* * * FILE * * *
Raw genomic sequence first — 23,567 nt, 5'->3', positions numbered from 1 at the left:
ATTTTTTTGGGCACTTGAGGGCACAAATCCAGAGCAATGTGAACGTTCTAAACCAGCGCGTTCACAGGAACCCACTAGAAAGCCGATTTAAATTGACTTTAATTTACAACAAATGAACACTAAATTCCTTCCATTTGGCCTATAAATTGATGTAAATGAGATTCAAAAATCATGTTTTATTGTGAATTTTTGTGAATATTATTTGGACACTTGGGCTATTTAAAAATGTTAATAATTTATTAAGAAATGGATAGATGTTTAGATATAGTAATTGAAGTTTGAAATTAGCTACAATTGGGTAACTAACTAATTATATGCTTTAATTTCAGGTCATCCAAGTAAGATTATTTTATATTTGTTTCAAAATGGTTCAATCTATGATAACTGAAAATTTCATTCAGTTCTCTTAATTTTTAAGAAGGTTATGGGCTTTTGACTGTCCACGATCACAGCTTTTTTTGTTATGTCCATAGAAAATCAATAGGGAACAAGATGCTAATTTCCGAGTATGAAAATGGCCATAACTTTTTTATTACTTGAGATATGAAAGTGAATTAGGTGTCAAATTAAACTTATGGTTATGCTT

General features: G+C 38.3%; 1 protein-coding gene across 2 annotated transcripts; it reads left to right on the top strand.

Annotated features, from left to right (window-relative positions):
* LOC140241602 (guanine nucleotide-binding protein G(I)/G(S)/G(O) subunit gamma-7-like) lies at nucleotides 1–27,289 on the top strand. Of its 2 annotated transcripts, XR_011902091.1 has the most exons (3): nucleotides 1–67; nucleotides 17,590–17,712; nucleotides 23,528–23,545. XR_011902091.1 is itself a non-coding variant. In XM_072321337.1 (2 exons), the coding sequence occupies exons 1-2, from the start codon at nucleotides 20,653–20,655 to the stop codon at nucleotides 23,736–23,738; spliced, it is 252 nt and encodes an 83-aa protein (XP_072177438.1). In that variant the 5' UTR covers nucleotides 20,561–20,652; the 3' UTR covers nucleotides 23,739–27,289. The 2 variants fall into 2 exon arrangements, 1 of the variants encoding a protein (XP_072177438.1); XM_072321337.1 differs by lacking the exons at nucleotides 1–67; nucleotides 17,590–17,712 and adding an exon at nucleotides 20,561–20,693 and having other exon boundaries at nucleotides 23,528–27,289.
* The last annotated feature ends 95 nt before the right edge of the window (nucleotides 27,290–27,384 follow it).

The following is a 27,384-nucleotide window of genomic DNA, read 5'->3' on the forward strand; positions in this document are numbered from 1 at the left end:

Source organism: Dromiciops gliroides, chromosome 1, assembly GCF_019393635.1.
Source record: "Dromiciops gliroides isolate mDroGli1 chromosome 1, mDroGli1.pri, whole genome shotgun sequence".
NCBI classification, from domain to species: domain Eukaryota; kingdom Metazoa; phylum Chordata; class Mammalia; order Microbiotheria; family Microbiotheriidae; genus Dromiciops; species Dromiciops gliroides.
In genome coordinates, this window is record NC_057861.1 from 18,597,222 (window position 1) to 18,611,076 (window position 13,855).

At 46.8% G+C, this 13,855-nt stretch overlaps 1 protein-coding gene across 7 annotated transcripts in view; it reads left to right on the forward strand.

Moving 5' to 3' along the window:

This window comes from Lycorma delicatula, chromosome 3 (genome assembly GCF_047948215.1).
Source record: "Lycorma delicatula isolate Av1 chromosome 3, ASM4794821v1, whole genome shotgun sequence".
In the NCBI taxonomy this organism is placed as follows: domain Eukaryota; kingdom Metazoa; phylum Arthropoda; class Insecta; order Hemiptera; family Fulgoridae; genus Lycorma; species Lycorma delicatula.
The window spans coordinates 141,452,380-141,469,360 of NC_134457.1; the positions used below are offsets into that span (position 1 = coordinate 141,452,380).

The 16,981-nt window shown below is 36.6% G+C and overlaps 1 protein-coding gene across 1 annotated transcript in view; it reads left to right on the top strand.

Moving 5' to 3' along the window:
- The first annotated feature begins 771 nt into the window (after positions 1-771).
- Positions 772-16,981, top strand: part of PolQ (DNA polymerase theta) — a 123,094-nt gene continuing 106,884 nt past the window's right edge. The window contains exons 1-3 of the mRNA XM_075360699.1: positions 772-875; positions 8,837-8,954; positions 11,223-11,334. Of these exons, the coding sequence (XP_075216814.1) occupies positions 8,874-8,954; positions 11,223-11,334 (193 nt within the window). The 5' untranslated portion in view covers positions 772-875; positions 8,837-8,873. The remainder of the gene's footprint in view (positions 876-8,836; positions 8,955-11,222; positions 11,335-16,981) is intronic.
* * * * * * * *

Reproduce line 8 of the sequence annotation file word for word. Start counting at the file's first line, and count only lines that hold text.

Source organism: Dromiciops gliroides, chromosome 1, assembly GCF_019393635.1.